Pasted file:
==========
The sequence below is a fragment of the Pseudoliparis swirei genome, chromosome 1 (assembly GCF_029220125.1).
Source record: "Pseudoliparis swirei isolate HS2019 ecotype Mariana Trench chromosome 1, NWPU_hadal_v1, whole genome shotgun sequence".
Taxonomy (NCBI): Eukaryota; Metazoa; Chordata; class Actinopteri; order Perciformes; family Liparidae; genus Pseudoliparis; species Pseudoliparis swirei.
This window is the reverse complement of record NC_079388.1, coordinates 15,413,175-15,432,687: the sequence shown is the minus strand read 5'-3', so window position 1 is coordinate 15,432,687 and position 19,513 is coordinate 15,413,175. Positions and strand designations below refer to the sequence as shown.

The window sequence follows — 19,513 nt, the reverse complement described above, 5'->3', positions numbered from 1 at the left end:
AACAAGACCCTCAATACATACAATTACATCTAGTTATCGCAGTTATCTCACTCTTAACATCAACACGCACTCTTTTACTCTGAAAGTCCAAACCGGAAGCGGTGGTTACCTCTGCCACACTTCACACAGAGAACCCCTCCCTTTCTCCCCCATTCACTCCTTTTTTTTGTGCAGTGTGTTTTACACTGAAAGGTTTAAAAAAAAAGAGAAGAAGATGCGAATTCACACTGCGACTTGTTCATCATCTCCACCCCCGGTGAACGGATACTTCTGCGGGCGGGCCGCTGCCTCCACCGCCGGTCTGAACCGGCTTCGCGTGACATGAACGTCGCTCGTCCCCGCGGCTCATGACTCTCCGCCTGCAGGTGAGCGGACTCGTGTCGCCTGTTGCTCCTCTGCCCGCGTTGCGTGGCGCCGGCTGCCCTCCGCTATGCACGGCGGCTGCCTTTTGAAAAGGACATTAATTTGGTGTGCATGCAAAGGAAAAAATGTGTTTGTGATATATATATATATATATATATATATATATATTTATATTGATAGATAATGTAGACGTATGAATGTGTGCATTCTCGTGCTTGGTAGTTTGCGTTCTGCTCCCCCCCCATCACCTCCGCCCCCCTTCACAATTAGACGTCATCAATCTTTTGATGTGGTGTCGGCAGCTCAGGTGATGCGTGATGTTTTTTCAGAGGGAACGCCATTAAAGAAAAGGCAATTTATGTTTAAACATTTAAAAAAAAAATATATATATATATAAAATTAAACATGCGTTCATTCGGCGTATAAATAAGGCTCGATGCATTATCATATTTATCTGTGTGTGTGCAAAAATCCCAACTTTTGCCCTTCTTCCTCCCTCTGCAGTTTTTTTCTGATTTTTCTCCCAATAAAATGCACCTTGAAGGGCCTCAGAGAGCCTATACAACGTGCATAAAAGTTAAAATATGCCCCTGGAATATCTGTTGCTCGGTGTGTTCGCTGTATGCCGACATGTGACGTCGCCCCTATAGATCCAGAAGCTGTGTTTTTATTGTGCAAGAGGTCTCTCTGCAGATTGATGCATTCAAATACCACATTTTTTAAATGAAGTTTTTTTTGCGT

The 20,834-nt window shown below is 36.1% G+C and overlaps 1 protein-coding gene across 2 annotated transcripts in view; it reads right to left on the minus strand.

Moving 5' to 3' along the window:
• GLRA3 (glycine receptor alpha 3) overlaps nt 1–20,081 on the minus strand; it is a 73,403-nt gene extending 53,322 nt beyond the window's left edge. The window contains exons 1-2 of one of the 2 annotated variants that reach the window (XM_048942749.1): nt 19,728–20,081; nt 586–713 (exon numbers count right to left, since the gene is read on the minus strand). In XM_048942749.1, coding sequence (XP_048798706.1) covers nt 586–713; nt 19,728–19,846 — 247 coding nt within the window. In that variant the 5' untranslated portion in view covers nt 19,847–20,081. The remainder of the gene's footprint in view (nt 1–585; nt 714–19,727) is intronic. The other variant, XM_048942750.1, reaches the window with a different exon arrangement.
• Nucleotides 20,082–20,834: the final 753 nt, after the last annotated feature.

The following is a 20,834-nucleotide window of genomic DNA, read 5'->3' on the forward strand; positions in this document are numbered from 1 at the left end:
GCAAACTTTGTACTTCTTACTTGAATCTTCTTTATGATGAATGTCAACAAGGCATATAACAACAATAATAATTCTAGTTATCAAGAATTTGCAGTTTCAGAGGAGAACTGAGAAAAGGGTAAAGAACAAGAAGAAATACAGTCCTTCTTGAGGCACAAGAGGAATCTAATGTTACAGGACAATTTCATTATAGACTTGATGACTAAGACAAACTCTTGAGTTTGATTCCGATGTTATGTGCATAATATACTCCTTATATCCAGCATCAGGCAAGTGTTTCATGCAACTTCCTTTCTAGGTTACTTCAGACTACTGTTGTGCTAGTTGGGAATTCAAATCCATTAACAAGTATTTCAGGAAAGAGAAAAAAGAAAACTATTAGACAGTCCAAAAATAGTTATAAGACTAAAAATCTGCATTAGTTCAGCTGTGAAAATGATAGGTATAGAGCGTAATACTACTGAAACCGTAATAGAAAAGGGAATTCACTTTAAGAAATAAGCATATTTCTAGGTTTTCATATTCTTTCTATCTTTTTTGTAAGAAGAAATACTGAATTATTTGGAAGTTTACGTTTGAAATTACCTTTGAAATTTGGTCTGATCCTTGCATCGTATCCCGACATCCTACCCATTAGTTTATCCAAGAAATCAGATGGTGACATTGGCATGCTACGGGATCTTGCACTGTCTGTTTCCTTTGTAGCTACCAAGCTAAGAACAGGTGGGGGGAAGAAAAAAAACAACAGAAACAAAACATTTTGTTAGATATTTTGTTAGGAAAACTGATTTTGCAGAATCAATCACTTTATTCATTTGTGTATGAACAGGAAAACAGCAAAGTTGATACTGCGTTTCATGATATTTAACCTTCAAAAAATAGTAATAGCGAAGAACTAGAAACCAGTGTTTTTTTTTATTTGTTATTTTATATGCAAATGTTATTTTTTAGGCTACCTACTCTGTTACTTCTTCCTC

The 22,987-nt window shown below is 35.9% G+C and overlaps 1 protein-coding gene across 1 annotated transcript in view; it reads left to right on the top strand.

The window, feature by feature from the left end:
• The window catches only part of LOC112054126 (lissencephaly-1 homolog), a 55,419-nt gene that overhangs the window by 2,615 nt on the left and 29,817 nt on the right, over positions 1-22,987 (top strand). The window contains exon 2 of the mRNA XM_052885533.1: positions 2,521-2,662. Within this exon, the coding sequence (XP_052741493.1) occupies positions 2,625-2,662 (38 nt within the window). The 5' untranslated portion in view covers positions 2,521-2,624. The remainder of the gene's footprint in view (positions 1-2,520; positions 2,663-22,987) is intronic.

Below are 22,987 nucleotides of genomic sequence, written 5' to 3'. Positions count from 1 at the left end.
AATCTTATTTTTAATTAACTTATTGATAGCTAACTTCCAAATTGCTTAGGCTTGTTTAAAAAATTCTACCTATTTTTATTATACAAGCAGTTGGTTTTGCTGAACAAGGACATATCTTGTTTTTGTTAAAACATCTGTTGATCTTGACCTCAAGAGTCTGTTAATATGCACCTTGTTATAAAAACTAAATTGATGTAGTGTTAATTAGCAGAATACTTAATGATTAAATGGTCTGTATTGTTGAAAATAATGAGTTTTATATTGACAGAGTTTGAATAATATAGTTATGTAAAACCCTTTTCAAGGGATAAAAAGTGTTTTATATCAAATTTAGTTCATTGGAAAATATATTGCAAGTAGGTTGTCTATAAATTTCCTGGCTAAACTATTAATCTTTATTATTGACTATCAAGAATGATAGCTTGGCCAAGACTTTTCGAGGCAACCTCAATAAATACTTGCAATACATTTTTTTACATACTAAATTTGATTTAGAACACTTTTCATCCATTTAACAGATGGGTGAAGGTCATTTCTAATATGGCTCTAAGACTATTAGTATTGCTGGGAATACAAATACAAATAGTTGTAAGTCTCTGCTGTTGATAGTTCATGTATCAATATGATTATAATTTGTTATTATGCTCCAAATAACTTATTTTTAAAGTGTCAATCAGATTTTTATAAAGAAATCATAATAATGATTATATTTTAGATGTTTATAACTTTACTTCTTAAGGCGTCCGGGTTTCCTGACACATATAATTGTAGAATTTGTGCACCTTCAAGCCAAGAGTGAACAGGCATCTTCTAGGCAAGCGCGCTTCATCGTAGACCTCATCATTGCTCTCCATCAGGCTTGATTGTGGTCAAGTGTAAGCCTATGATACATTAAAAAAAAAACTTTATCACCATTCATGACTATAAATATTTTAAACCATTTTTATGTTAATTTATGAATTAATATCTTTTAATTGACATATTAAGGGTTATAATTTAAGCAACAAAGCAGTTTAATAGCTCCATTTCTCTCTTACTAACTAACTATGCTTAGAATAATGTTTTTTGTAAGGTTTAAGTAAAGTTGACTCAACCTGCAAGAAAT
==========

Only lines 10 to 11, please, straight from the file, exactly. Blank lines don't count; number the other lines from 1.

• Nucleotides 20,082–20,834: the final 753 nt, after the last annotated feature.

The following is a 20,834-nucleotide window of genomic DNA, read 5'->3' on the forward strand; positions in this document are numbered from 1 at the left end: